Cover Stories

Frailty in Dialysis Patients and Increased Hospitalization and Mortality

According to the United States Renal Data System, 44.5% of patients with end-stage renal disease (ESRD) who receive maintenance dialysis are ≥65 years of age. In addition, the prevalence of ESRD patients on dialysis is increasing rapidly among older age groups. In a nationwide ESRD patient registry in Korea, the mean age of these patients increased from 55.2 years in ... Read More »

Temporal Trends in Intensive Procedures at End of Life in Dialysis Patients

The percentage of Medicare spending for treatments for beneficiaries approaching the end of life is disproportionately high; in 2011 Medicare spent approximately $170 billion (28% of the agency’s total budget) in care for beneficiaries in their last 6 months of life. The spending reflects intensive inpatient-oriented patterns of care aimed at treating underlying disease and prolonging survival. Despite recent efforts ... Read More »

Mortality in Patients Initiating Dialysis Therapy Varies by Indications

More than 115,000 patients with chronic kidney failure initiate dialysis therapy in the United States each year. For those patients, the transition period is a vulnerable time. The annual rates of mortality from chronic kidney disease (CKD) stage 5 through the first year of maintenance dialysis therapy are more than 20%. According to Matthew B. Rivara, MD, and colleagues, clinician ... Read More »

Outcomes of Acute Kidney Injury Episodes Vary over Time

One in seven hospital admissions results in acute kidney injury (AKI). Patients with increases in creatinine levels have a four-fold greater rate of hospital mortality than those with no increase in creatinine level. Further, the prognosis for patients who survive to hospital discharge is poor. According to Simon Sawhney, MBChB, and colleagues in Scotland, there are few data on how ... Read More »

Patient Perspectives on Dialysis Modality Decision Making and Choice

More than 100,000 patients initiate replacement therapy for kidney failure each year. Clinical practice guidelines and the Centers for Medicare & Medicaid Services Conditions for Coverage call for patients with kidney failure being provided with information about all options for renal replacement therapy (RRT). However, according to researchers, >90% of patients in the United States initiating RRT are started on ... Read More »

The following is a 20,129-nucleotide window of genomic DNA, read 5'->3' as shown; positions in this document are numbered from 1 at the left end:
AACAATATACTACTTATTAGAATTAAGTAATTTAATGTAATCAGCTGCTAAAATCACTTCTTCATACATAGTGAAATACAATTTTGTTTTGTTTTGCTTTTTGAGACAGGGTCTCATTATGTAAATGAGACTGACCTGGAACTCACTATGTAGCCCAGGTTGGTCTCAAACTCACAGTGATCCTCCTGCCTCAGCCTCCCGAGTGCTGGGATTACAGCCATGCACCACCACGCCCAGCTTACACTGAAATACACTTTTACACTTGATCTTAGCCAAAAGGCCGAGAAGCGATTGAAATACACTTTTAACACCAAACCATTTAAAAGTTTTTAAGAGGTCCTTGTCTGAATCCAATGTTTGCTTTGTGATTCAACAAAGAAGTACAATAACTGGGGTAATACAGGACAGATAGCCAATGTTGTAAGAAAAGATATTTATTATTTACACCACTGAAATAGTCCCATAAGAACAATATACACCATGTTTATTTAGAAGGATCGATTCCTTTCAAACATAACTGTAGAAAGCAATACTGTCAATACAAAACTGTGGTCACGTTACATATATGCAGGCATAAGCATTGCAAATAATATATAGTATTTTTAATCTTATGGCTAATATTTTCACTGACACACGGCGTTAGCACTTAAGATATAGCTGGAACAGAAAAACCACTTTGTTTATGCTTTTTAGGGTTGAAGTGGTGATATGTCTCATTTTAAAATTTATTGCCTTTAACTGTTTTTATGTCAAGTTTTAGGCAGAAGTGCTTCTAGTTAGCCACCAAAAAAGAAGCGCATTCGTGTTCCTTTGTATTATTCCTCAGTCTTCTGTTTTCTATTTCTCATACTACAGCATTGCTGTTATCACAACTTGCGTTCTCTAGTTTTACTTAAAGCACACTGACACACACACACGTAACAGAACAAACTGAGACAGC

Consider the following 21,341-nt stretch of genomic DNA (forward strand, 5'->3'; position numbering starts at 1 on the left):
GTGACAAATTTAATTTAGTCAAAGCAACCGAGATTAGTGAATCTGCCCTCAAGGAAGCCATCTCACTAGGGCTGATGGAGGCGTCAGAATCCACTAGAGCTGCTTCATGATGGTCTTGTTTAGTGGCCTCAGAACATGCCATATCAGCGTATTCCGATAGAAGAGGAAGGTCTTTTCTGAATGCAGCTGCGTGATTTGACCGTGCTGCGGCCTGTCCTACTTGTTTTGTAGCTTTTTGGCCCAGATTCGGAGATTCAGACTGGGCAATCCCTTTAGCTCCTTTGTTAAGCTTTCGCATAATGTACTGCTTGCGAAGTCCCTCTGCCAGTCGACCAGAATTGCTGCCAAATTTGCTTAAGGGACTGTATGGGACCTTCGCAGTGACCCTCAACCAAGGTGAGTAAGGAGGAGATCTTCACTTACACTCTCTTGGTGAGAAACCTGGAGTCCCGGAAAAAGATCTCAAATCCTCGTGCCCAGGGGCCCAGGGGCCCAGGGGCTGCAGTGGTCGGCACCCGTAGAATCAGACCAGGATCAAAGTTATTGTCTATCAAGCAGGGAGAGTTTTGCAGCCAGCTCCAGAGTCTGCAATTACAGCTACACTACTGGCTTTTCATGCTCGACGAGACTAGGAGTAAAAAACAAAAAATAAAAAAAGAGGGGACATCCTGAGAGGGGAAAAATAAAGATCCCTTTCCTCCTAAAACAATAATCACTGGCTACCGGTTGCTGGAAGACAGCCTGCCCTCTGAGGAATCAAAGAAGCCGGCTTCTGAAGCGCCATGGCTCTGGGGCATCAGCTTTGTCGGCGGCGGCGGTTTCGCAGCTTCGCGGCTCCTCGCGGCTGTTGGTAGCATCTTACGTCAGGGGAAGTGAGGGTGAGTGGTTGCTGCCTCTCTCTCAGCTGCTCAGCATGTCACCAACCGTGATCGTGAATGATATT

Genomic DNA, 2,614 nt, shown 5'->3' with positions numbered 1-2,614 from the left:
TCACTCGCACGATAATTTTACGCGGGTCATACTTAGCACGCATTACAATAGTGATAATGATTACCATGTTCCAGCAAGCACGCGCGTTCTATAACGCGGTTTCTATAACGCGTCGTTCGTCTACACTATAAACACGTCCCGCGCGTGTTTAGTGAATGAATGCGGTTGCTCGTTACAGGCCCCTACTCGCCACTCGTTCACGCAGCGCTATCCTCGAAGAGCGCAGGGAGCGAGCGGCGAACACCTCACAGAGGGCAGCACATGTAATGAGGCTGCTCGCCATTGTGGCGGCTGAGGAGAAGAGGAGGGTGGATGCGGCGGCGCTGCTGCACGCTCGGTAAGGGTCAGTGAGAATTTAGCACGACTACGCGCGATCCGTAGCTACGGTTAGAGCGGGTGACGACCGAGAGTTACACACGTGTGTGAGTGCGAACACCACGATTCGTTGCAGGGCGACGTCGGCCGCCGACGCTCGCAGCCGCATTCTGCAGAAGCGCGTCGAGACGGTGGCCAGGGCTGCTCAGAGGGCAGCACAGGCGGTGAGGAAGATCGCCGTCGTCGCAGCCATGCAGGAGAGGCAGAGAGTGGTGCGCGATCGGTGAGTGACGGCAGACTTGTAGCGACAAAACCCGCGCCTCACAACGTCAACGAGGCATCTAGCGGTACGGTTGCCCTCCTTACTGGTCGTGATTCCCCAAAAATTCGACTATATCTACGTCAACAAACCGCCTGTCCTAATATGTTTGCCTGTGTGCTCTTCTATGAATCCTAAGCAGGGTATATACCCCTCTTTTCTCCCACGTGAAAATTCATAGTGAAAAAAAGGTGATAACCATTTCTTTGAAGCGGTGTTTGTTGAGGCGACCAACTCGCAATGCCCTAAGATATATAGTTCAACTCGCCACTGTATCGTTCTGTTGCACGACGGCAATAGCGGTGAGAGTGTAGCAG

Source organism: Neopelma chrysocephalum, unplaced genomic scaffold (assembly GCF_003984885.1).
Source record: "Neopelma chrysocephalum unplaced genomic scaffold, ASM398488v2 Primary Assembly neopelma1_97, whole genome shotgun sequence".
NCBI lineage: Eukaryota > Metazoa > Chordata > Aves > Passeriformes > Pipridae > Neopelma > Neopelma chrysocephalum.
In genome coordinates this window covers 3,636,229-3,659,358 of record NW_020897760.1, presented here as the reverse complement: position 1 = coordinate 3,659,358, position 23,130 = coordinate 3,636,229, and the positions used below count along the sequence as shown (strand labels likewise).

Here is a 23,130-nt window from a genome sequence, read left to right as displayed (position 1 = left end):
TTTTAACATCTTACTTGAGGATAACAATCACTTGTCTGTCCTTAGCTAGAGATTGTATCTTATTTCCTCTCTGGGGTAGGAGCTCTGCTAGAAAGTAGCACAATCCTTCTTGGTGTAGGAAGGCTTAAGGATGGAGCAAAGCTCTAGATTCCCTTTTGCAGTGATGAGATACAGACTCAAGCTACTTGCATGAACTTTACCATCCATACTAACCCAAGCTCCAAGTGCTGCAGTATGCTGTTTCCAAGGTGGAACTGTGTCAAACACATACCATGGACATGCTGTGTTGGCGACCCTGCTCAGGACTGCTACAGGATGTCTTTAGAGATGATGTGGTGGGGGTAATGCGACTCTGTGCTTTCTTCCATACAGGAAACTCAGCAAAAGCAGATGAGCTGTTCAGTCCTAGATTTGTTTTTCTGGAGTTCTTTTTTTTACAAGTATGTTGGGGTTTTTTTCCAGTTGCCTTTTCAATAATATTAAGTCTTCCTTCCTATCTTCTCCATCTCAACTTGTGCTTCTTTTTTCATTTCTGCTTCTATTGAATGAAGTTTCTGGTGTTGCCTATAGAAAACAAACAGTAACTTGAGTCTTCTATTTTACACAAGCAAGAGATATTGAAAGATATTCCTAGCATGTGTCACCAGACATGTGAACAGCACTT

Lifetime Risk of ESRD in the United States Varies by Race/Ethnicity

There were more than 600,000 prevalent patients with end-stage renal disease (ESRD) in the United States at the end of 2012. For prevalent patients 60 to 65 years of age, those in dialysis had a life expectancy of 5.5 years and those who received a kidney transplant had a life expectancy of 15.4 years. Those life expectancies compared with 19.1 ... Read More »

Ultrafiltration Rate and Mortality in Hemodialysis Patients

Among patients on hemodialysis, fluid removal practices likely contribute to poor outcomes, including high rates of morbidity and mortality. There are data that suggest an association between more rapid fluid removal during dialysis and greater mortality. It is plausible that end-organ ischemia of the heart, brain, and gut from overt and subclinical hemodynamic instability underlie this association, according to Magdalene ... Read More »

Nonadherence to Medication Is Risk Factor for Mortality in Predialysis Patients

Patients with end-stage renal disease (ESRD) have high mortality rates, creating a need for the identification and correction of modifiable risk factors that are associated with all-cause mortality in that patient population. The few interventions that have been shown to be associated with improved outcomes in patients with ESRD include timely arteriovenous fistula creation and adequate access to specialist care ... Read More »

High-Dose Continuous Venovenous Hemodiafiltration Not Superior to Conventional Dose

Critically ill patients often experience acute kidney injury (AKI). AKI has a poor prognostic impact on morbidity and mortality among patients with AKI; the mortality rate in that patient population increases to approximately 60% to 80%. The most common cause of AKI is sepsis, particularly among patients admitted to the intensive care unit (ICU). Sepsis accounts for >50% of all ... Read More »

Serum Magnesium Level and Risk of Hospitalization in Peritoneal Dialysis Patients

The fourth most abundant cation in the body is magnesium. After potassium, magnesium is the second most plentiful intracellular cation. Nearly 70% of serum magnesium is in the free ionized form, which has a key role in maintaining internal homeostasis via actions in the endocrine, musculoskeletal, nervous, and cellular messenger systems. In adults, the reference range for total serum magnesium ... Read More »